I am stitching along the bottom basting stitch. Note that the stitch line starts from one edge of the rectangle to the other edge of the rectangle. You want to be very precise here. Also, use a short stitch length at the beginning (1 mm or so), and you can use a regular stitch length, then go back to the short stitch length at the end of the line. The purpose of this is to anchor the stitch line, but without the bulk (albeit tiny bulk). And when we trim later, this will prevent things from raveling. Note that the stitch line goes through the trousers, two layers of welt and pocket bag.
On the flip side (right side of the trousers), it looks like this.
I flip the assembly back over, and pin approximately above the top basting stitch. Do make sure the pocket bag is still flat and smooth underneath.
Now we are stitching along the top basting stitch. Again, accuracy here is paramount. We need to start stitching at one side of the rectangle to the other side of the rectangle. Again, use a short stitch length (1 mm or so) first, switch to regular stitch length, and then go back to the short stitch length before ending the line. This line is through the trousers and the pocket bag only (remember that we trimmed the welt? This is why we trimmed it, so we don’t catch the welt at this step).
The flip side (right side) now looks like this.
Now it’s time to stitch the back dart. Other tutorials have you stitch the back dart above the welt pocket before you begin. However, I think it’s easier to work when everything is flat. Now that we get accurate stitching out of the way, we can proceed with the back dart.
In my case, the dart point touches the center of the welt. So to make it easy on myself, I fold the welt in half to find it. Oh, by the way, make sure the dart bulk is on the wrong side! The side with the interfacing! Ask me how I know… I I press the dart bulk toward the center back.
Now the “scary part” begins; don’t chicken out! You can do it. We are about to go slashing happy. First, we are slashing the pocket bag and only the pocket bag. Cut right between the two lines of stitching, but you have to create a triangle on each end using the “split cut” reaching the stitch lines.
Here’s a closeup of the “split cut”. Note that I cut to EXACTLY the stitch lines. If you don’t, you will end up having a pocket with puckered corners. You need a pair of good pointy scissors. A pair of regular fabric cutting scissors don’t really have the accuracy. (I can’t say enough good things about my Kai embroidery scissors (aff.); they are truly the bomb. Way better than any scissors I have ever owned, including my Ginghers.) Remember to do this on both ends. And by the way, having the triangle nice and long will make the later steps easier, so make sure your triangle is not too stubby.
Now we will flip the assembly over and slash the trousers. Same drill here—we slash the trousers (not the welt!) and do a “split cut” toward the stitch lines.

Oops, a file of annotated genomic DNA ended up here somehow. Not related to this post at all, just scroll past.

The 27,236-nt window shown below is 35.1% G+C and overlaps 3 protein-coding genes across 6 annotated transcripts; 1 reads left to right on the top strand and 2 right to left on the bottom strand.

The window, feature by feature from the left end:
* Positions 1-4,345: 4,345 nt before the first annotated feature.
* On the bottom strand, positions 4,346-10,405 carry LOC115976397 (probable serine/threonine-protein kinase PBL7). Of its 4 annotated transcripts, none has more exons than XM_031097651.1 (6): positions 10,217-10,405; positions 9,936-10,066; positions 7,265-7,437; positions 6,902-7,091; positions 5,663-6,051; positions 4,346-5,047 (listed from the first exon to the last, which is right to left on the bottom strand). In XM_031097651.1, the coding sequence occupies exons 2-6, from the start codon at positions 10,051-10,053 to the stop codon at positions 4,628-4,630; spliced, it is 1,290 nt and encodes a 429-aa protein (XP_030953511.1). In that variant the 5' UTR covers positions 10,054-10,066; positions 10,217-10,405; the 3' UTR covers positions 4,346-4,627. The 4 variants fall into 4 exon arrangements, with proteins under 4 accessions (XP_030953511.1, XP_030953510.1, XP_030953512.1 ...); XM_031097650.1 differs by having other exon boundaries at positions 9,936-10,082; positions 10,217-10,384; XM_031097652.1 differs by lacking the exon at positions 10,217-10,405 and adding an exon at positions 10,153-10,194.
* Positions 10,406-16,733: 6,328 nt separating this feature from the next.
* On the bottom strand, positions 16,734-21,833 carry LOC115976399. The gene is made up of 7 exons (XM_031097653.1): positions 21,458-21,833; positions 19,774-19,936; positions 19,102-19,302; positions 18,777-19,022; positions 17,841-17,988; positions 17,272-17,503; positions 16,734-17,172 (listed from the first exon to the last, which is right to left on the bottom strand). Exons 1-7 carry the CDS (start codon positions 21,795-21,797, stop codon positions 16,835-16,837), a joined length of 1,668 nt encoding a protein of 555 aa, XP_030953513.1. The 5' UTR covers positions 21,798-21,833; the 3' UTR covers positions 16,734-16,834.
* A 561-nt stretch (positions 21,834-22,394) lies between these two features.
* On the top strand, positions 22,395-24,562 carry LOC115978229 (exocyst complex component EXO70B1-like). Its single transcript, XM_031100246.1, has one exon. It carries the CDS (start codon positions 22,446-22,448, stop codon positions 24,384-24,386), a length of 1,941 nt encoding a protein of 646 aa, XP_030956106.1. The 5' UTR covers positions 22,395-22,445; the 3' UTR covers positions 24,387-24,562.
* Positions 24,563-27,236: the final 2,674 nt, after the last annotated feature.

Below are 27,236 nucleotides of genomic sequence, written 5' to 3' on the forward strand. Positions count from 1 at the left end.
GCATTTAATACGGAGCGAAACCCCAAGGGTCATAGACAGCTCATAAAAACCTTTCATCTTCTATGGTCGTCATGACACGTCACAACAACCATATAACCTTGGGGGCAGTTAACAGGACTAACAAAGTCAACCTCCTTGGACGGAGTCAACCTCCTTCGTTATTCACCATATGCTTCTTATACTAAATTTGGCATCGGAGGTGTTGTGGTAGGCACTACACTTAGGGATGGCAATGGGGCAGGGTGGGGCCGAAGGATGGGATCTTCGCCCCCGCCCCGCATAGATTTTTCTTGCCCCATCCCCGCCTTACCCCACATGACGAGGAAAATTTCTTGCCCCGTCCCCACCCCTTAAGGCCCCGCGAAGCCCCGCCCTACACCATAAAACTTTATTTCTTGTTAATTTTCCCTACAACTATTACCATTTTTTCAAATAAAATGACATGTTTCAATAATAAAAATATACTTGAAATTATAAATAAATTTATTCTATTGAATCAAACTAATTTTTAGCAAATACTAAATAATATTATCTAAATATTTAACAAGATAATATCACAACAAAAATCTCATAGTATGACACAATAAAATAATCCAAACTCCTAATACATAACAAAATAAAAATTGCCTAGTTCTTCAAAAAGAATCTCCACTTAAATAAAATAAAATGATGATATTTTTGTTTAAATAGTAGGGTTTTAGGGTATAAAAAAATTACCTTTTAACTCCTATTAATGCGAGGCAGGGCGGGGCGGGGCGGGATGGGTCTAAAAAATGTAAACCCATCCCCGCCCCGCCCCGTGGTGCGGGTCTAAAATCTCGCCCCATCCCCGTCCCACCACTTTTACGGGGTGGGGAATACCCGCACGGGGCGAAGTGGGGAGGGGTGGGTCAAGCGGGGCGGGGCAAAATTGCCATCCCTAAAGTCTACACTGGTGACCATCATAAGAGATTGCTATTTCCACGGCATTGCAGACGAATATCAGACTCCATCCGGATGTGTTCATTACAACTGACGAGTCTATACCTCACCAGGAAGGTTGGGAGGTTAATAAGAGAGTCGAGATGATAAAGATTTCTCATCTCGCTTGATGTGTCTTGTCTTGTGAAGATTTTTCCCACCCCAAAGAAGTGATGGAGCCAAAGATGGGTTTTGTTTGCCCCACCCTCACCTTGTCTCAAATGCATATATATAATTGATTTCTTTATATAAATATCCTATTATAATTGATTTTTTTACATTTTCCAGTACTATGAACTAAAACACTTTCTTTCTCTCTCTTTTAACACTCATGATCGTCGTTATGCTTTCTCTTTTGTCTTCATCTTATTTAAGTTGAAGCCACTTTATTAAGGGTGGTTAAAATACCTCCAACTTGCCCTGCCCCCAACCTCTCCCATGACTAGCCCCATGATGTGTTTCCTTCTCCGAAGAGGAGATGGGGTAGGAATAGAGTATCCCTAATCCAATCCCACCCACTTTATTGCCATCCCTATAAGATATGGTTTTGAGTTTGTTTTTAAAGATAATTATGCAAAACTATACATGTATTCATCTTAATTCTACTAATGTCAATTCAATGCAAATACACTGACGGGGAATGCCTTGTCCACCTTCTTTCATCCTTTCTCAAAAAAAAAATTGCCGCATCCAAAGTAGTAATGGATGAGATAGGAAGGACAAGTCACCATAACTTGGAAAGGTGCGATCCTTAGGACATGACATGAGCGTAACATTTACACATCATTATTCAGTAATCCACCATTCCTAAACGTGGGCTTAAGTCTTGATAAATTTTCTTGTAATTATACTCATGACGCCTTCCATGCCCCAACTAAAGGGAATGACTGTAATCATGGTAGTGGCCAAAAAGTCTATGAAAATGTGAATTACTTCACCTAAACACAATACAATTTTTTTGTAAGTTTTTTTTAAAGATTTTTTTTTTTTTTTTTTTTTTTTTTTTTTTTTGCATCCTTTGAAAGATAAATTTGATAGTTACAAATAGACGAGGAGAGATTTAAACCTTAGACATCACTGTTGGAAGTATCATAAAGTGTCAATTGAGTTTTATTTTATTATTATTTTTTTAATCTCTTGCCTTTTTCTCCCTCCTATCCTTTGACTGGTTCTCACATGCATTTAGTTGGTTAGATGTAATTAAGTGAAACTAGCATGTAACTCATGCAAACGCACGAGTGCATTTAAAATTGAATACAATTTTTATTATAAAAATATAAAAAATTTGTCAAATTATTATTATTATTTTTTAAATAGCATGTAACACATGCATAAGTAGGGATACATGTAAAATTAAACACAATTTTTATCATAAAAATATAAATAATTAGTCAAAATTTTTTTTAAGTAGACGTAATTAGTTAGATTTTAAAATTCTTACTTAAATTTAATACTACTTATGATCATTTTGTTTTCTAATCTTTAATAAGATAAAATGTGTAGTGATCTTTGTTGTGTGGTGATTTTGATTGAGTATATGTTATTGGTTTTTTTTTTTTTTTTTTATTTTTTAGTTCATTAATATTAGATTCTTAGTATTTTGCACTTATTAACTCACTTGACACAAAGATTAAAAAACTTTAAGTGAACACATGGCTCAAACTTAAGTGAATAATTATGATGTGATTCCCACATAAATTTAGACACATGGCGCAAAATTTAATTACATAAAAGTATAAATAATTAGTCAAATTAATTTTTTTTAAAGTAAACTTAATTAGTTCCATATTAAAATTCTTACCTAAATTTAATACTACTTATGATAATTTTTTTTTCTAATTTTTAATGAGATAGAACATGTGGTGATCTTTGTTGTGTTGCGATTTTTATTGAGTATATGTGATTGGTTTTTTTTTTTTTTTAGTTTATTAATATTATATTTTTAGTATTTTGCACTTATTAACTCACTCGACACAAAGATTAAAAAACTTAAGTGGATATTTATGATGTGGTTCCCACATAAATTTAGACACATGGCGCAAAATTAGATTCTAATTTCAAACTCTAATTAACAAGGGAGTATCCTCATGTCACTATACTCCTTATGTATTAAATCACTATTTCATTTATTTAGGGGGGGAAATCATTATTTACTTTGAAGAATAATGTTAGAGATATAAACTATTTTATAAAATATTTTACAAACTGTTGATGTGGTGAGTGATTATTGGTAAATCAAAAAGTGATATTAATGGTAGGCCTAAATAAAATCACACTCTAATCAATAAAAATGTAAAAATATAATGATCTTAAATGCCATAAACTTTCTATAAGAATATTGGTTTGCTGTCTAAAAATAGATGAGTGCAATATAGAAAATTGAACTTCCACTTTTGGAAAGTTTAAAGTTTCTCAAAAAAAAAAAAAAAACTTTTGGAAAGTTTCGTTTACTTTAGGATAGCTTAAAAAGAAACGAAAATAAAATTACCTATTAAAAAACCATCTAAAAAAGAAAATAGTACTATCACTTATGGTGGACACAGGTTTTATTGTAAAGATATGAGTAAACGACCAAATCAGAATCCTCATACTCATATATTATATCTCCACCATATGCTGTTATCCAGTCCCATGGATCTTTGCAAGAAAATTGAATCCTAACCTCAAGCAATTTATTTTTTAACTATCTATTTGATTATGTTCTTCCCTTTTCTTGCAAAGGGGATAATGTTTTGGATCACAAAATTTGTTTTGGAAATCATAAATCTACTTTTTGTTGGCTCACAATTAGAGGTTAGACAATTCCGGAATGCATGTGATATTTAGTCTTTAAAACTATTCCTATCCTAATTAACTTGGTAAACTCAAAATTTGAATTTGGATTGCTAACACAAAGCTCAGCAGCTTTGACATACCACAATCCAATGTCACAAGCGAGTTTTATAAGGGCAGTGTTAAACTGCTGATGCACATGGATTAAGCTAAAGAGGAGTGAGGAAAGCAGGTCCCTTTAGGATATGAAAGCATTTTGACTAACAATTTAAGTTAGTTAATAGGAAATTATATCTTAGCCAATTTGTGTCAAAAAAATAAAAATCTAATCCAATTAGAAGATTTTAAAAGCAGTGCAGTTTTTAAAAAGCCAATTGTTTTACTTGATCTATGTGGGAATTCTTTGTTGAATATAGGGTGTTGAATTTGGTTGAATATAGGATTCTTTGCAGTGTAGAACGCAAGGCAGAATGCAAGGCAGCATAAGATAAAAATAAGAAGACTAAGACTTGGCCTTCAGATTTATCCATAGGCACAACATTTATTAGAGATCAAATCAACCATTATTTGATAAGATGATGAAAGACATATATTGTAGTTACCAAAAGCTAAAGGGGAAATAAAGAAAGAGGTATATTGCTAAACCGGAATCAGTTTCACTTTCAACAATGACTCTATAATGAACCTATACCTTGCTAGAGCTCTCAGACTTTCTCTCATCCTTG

Now the hole goes all the way through.
And you can turn the pocket bag through the hole to the wrong side.
It’s going to look pretty crappy before you press it.
The welt is turned as a result.
And the end of the welt needs to go between the pocket bag and the trousers (the triangles) on each end. You will need to pull a little to get that in there.
Then you press everything in place. The pocket bag will have a tendency to peek through the top of the opening, so I use some pins to anchor the pocket bag while pressing (though I don’t press on the pins).
This is how the right side looks like.
Here’s how the wrong side (of the trousers) looks like.
From the right side of the trousers, we need to edge stitch a line right below the welt through all layers. This line is not absolutely necessary, but it does add durability and make the seam nice and flat.
It looks like this on the wrong side of the trousers.
At this point, let me zoom out so you see the entire pocket bag.
We are folding the pocket bag in half and up. In the North Point Trousers, there’s a fold line. But you are just folding in half if you are drafting your own. Do you see that the pocket facing covers the area of welt opening? That’s of course intentional. If you didn’t sew the pocket facing on earlier because you didn’t know the exact position, now you can see it and sew it on the pocket bag (yes, it’s easier to sew before; but you pick your battle—ease or accuracy? The ideal is that the pattern already did the hard work for you! <wink wink>)
Now we pin the two layers of pocket bags together at the sides.
If you peek below the pocket bag, you can see the triangles.
Position the assembly in a way that you can sew the side of the pocket and see the triangle—that would be to put the trousers right side up and then peel the side out of the way.
Stitch from the top to the bottom of the pocket bag, catching the base of the triangles and welt ends. We need to repeat for the other side of the pocket bag.
When you are done, you have two lines that look like these.
If you are serging or zigzaging to finish the raw edges, it’s time to do it now.
Now flip the assembly back to the right side. I put several pins above the welt to make sure the pocket bag doesn’t peek out.
Then I edge stitch right above the welt.
This is how the back looks like.
We are almost there. Now let’s remove all visible basting stitch.
We need to do a narrow zigzag stitch on each side of the welt. I use 2 mm wide and 0.4 mm long zigzag stitch.
Here’s the zigzag.
Do it on the other side too and that’s what the whole welt looks like. I also machine baste the top so that the pocket bag layers are not flapping around.
Here’s how the pocket looks like on the wrong side.
There you have it! That’s a strong and beautiful welt pocket for the back of your trousers. When you make the waistband, the top of the pocket will be tucked inside it.
Now you can make the other one!